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TTLO Unit 3 - Course Design

In this unit, we discussed issues related to online language course design and analyzed our own programs with an eye toward the ADDIE process.


For this activity, I turned a keen eye to my program and laid out its instructional context, its goals, and the learners' general profile. We had already done this as a program, but it was still worthwhile to hear from Professor Quinn and have my program's processes validated. 

For this activity, we took excerpts from our current syllabuses and applied the UDL guidelines we learned about in Unit 1 and guidelines specifically for syllabuses we examined in this lesson. This made clear how inaccessible and "cold" my example syllabus was, as seen in the "before" version, so I chose to focus on this aspect of my syllabus.


I devised a short checklist using elements from The Accessible Syllabus rhetoric guidelines and the University of Minnesota CLA Online Syllabus Checklist. The resulting "after" version is clearer, more concise, accessible to people with disabilities, and more approachable. Our colleagues Professor Quinn, Sara Gardner, and Raegeom Lee agreed and expressed interest in the Dyslexie font I mentioned in the discussion.

Wall Clock

It's crucial to note that online teaching is a round-the-clock endeavor. So, for this part of the unit, we analyzed how we manage our time. Based on examples provided by Professor Quinn, we composed workflows to help us stay on track while teaching online. Our colleagues Kelly Atwood and Professor Quinn commented that my flow looked effective and that my suggested email templates would save time.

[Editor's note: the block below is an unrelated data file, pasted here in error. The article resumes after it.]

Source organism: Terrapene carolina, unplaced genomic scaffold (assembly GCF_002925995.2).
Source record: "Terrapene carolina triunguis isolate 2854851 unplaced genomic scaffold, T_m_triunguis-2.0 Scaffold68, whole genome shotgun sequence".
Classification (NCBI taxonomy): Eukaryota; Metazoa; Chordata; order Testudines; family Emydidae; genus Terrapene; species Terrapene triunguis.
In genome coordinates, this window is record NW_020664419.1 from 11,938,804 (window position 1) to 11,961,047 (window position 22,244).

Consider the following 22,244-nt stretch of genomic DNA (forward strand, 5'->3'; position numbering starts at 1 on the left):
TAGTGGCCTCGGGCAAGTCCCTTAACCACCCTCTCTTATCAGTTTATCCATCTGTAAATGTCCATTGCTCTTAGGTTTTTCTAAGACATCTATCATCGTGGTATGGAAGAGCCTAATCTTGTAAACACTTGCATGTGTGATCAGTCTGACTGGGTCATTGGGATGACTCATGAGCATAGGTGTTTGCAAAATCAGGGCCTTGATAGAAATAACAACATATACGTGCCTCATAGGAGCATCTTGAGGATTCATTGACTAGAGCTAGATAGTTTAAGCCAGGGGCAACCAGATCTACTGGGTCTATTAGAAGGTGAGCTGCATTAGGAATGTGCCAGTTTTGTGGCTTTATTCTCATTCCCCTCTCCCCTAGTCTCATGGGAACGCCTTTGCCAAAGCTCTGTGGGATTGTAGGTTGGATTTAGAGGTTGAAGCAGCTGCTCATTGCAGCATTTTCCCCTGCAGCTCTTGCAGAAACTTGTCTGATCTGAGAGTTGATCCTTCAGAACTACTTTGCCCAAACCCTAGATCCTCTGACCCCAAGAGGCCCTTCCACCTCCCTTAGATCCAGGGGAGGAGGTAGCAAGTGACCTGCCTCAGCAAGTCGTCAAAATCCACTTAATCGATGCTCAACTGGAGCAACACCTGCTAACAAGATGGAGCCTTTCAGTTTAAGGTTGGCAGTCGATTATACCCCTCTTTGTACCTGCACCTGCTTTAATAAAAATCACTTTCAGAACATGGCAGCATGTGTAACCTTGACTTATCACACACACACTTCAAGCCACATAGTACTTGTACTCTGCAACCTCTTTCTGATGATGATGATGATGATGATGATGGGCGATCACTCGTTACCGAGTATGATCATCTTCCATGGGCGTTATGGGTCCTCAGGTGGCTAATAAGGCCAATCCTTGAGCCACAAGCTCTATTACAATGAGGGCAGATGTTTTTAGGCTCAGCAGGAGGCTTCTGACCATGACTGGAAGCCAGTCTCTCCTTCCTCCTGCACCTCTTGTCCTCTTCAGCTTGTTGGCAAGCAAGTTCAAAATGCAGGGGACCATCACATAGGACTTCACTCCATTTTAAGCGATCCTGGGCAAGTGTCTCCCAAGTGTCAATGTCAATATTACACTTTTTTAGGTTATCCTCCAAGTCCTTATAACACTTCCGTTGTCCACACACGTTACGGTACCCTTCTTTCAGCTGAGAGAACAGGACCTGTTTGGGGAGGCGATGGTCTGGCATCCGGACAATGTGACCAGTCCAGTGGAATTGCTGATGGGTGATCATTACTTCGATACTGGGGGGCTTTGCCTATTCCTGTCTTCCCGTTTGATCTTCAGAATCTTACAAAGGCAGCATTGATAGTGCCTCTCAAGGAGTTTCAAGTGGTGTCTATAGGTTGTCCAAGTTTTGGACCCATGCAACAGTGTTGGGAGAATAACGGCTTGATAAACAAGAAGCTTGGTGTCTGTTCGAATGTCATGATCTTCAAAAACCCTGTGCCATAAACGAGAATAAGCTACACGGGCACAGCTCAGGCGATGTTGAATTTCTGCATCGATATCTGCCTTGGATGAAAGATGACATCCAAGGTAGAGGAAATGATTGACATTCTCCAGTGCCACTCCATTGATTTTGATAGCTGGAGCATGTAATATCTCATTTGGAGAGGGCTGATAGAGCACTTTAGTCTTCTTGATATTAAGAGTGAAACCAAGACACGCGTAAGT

This artifact comes from a two-part jigsaw activity. In the first part, I conferred with colleagues about how to boost student engagement in online language classes (thank you, Valorie Arrowsmith and Jacob Dixon). Then, I took their suggestions and incorporated them into a brief talk, which I uploaded to Flip where it became part of a series on issues in online learning with talks from our colleagues Erika Caranti, Sylvia Gregorutti, Kelly Atwood, and Raegeom Lee. These were followed a lively exchange of comments. I talked with Kelly Atwood, Raegeom Lee, and Professor Quinn about being anxious to record myself, issues with academic integrity during group work, and using icebreaker activities to build rapport and community. 

If I took anything away from this activity, it would be that group work in an online context is challenging (especially across time zones); but with proper planning, it can be a rewarding experience for our learners.

interaction in class
Looking Towards the Horizon

In this unit, we reflected on how to get our learners to reflect on their own learning and how we ourselves reflect on our teaching - a "metareflection", if you will. We also discussed group work in the online context and how to further boost learner engagement. Check out my blog post for my thoughts on these topics.

See my for-credit artifacts on Chapters 3 and 8 here, detailing my interpretation of Boettcher & Conrad's (2021) best practices for online teaching and best practices for the late-middle phase of an online course.

Working at Outdoor Cafe
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